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Inbox: Who will see majority of DH at-bats?

Beat reporter Rhett Bollinger answers questions from Twins fans

Inbox: Who will see majority of DH at-bats? play video for Inbox: Who will see majority of DH at-bats?

It's 2014, and the Twins are ready to move on after struggling for a third straight season. But with the additions of Ricky Nolasco and Phil Hughes to the rotation, the Twins are hoping for better results this year.

There's still plenty of time for the Twins to make more improvements to the club this offseason before they head to Fort Myers, Fla., for Spring Training on Feb. 16. So keep those questions coming, and here's this week's Twins Inbox:

With the trade of Ryan Doumit, does that most likely mean Josh Willingham will get most of the at-bats at designated hitter in 2014? 
-- Bob R., Prior Lake, Minn.

Doumit, who was traded to the Braves for left-hander Sean Gilmartin, was expected to see plenty of time at designated hitter this year, so the trade definitely opens up opportunities for players such as Willingham to serve as DH.

Willingham, 34, had arthroscopic knee surgery last season and hit just .208/.342/.368 with 14 homers, 20 doubles and 48 RBIs after having a career year in '12, when he hit 35 homers and drove in 110 runs.

So the Twins will be cautious with Willingham and give him a break from the outfield whenever he needs it, but he's not likely to be a full-time DH. Despite his defensive limitations, Willingham still likes playing left field and hits much better when he's not serving as DH.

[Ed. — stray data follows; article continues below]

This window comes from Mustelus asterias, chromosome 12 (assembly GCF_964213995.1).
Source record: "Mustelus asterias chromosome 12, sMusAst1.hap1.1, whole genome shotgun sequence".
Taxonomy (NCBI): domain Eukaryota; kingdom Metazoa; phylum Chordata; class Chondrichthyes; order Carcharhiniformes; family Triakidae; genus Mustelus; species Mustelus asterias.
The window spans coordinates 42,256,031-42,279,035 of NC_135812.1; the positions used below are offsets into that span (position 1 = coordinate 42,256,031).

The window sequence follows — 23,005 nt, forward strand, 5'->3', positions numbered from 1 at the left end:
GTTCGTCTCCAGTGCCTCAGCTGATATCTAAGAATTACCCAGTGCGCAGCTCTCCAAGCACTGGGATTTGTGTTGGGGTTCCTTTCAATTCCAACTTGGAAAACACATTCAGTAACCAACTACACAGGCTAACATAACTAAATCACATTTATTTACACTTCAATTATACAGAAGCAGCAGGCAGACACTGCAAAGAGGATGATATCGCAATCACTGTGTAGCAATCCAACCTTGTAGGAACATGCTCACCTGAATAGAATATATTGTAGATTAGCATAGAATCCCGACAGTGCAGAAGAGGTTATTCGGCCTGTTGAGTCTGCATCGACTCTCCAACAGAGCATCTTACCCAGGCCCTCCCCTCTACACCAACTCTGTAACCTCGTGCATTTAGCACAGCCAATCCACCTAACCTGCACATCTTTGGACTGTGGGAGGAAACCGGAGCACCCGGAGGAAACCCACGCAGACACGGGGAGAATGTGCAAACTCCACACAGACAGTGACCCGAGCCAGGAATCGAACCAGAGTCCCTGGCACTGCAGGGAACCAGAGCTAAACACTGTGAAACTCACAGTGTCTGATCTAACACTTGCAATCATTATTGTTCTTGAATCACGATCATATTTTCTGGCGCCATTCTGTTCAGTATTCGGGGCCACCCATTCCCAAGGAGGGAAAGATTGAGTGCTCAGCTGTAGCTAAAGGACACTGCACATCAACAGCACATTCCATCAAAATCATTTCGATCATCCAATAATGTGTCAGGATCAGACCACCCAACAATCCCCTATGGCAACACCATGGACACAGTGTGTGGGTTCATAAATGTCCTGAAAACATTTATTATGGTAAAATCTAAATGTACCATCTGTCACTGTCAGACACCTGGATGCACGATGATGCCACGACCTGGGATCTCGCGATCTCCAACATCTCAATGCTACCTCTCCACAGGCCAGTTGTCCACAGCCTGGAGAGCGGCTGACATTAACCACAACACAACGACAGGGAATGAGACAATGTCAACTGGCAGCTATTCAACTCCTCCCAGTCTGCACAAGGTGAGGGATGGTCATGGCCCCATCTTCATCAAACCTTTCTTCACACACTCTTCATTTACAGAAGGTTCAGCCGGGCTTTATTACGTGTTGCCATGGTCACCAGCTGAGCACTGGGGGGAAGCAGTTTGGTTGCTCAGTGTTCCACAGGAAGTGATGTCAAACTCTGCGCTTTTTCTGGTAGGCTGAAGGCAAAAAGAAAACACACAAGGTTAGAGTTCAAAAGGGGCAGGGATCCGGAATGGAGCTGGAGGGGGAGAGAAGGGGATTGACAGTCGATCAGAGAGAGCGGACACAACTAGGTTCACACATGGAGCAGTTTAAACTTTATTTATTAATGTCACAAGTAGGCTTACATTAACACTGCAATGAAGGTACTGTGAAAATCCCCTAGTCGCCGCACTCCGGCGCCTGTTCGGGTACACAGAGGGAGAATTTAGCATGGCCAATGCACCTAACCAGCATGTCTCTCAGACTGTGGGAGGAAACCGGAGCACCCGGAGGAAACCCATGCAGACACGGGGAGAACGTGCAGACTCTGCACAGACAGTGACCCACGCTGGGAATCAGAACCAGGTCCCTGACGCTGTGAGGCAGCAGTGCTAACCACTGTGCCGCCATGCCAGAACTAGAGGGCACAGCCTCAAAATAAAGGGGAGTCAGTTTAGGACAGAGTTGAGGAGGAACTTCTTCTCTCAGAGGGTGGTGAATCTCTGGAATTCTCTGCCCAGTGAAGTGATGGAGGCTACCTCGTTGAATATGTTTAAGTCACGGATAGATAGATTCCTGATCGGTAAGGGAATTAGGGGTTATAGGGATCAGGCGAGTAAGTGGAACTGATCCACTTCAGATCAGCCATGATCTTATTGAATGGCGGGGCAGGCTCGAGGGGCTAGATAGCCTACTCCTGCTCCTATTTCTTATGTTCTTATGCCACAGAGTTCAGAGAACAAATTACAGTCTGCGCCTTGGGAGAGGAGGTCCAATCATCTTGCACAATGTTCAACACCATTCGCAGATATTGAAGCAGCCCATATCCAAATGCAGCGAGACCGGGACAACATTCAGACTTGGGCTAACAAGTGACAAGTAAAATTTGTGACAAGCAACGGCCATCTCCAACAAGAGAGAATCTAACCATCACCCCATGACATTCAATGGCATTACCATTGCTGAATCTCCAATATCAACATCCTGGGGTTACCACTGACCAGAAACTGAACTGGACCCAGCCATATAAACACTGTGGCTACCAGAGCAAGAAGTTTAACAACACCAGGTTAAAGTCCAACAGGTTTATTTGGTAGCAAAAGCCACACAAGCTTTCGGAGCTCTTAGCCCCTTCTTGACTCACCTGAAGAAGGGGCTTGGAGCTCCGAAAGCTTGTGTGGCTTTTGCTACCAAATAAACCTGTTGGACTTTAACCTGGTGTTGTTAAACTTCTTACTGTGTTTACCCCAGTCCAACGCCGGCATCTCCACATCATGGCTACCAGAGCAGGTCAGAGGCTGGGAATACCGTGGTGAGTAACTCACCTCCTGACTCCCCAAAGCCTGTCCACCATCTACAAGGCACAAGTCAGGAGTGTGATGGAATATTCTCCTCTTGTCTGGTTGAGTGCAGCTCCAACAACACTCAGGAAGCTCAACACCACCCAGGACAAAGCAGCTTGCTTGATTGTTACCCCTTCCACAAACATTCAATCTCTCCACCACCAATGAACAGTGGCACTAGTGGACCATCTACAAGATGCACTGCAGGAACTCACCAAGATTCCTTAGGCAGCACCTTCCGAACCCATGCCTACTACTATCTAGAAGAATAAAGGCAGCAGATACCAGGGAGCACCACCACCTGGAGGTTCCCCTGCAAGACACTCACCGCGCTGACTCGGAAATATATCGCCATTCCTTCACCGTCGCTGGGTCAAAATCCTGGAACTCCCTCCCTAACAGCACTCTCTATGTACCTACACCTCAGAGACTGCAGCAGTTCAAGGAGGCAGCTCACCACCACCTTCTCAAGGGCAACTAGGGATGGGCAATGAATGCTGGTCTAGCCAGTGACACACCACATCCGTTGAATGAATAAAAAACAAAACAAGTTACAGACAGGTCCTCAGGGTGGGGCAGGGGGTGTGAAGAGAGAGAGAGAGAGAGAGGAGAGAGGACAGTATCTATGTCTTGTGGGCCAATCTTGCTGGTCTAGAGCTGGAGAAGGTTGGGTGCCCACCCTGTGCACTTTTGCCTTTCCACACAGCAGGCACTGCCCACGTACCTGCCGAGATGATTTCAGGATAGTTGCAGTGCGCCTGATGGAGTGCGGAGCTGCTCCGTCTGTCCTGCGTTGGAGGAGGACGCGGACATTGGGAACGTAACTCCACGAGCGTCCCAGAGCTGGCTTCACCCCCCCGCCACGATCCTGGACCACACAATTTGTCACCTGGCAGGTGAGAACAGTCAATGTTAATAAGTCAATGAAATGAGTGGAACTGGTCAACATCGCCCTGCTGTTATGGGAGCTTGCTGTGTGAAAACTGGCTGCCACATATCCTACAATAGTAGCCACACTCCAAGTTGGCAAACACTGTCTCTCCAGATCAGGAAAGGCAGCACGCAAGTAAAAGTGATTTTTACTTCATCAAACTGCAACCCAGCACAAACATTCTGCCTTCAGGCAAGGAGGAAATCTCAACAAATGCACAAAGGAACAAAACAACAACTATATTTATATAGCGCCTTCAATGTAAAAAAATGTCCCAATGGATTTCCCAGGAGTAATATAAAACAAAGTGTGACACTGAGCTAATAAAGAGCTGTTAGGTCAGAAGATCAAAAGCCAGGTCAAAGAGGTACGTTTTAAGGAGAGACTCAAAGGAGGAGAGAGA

Willingham is just a career .212/.342/.364 hitter in 453 games at DH, while he's a .260/.362/.481 hitter in 843 games in left field.

The trade also served as good news for Jason Kubel, who joined a crowded group of corner outfield/DH types on the roster as a Minor League free agent. Kubel is more accustomed to serving as a DH from his previous stint with the Twins and has a much better chance of making the roster now that Doumit is gone.

What's the report on Gilmartin, who was acquired from the Braves for Doumit?
-- Ron B., Rapid City, S.D.

Gilmartin, a first-round Draft pick by the Braves in 2011, was a fast mover through the Minors, reaching Triple-A in '12, just his second year as a pro.

As a result, he was ranked as Atlanta's No. 4 overall prospect by MLB.com entering last season, but he has struggled at Triple-A.

The 6-foot-2 left-hander had a 4.78 ERA in seven starts at Triple-A in '12, before posting a 5.74 ERA in 17 starts with 65 strikeouts in 91 innings last year. He's more of a finesse pitcher with a good changeup, as his fastball has been clocked between 87-89 mph.

His stock has dropped as a result of his troubles at Triple-A, but he's still not too far removed from being the No. 28 overall pick in the '11 First-Year Player Draft and being regarded as a top pitching prospect entering last season.